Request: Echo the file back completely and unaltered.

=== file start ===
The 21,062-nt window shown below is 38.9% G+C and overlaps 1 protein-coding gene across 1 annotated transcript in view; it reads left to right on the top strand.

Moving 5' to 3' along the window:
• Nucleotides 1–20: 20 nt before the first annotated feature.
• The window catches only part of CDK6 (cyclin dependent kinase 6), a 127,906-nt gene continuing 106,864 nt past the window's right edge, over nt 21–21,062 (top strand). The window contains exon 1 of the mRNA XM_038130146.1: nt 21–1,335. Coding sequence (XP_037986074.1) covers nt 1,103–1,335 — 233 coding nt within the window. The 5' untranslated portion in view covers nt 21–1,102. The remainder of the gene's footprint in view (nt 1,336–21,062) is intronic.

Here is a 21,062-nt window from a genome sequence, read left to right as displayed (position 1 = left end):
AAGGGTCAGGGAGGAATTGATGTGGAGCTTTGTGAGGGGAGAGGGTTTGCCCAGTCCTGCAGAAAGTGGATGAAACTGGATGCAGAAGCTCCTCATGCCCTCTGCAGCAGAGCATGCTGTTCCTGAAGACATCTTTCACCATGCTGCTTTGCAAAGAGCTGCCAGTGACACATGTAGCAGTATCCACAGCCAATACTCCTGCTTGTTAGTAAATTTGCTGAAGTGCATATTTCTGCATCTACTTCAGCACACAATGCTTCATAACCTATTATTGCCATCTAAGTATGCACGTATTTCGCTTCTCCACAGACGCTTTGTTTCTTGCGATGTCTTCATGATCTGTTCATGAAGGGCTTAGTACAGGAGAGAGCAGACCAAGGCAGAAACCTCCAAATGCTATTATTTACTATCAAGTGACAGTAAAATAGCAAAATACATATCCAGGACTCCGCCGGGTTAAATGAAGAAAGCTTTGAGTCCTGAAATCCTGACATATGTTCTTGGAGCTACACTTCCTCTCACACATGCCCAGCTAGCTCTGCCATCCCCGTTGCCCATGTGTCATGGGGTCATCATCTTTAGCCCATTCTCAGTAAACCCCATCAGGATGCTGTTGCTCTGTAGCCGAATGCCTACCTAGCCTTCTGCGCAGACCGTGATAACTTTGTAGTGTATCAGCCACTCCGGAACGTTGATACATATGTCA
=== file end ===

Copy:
The 21,062-nt window shown below is 38.9% G+C and overlaps 1 protein-coding gene across 1 annotated transcript in view; it reads left to right on the top strand.

Moving 5' to 3' along the window:
• Nucleotides 1–20: 20 nt before the first annotated feature.
• The window catches only part of CDK6 (cyclin dependent kinase 6), a 127,906-nt gene continuing 106,864 nt past the window's right edge, over nt 21–21,062 (top strand). The window contains exon 1 of the mRNA XM_038130146.1: nt 21–1,335. Coding sequence (XP_037986074.1) covers nt 1,103–1,335 — 233 coding nt within the window. The 5' untranslated portion in view covers nt 21–1,102. The remainder of the gene's footprint in view (nt 1,336–21,062) is intronic.

Here is a 21,062-nt window from a genome sequence, read left to right as displayed (position 1 = left end):
AAGGGTCAGGGAGGAATTGATGTGGAGCTTTGTGAGGGGAGAGGGTTTGCCCAGTCCTGCAGAAAGTGGATGAAACTGGATGCAGAAGCTCCTCATGCCCTCTGCAGCAGAGCATGCTGTTCCTGAAGACATCTTTCACCATGCTGCTTTGCAAAGAGCTGCCAGTGACACATGTAGCAGTATCCACAGCCAATACTCCTGCTTGTTAGTAAATTTGCTGAAGTGCATATTTCTGCATCTACTTCAGCACACAATGCTTCATAACCTATTATTGCCATCTAAGTATGCACGTATTTCGCTTCTCCACAGACGCTTTGTTTCTTGCGATGTCTTCATGATCTGTTCATGAAGGGCTTAGTACAGGAGAGAGCAGACCAAGGCAGAAACCTCCAAATGCTATTATTTACTATCAAGTGACAGTAAAATAGCAAAATACATATCCAGGACTCCGCCGGGTTAAATGAAGAAAGCTTTGAGTCCTGAAATCCTGACATATGTTCTTGGAGCTACACTTCCTCTCACACATGCCCAGCTAGCTCTGCCATCCCCGTTGCCCATGTGTCATGGGGTCATCATCTTTAGCCCATTCTCAGTAAACCCCATCAGGATGCTGTTGCTCTGTAGCCGAATGCCTACCTAGCCTTCTGCGCAGACCGTGATAACTTTGTAGTGTATCAGCCACTCCGGAACGTTGATACATATGTCA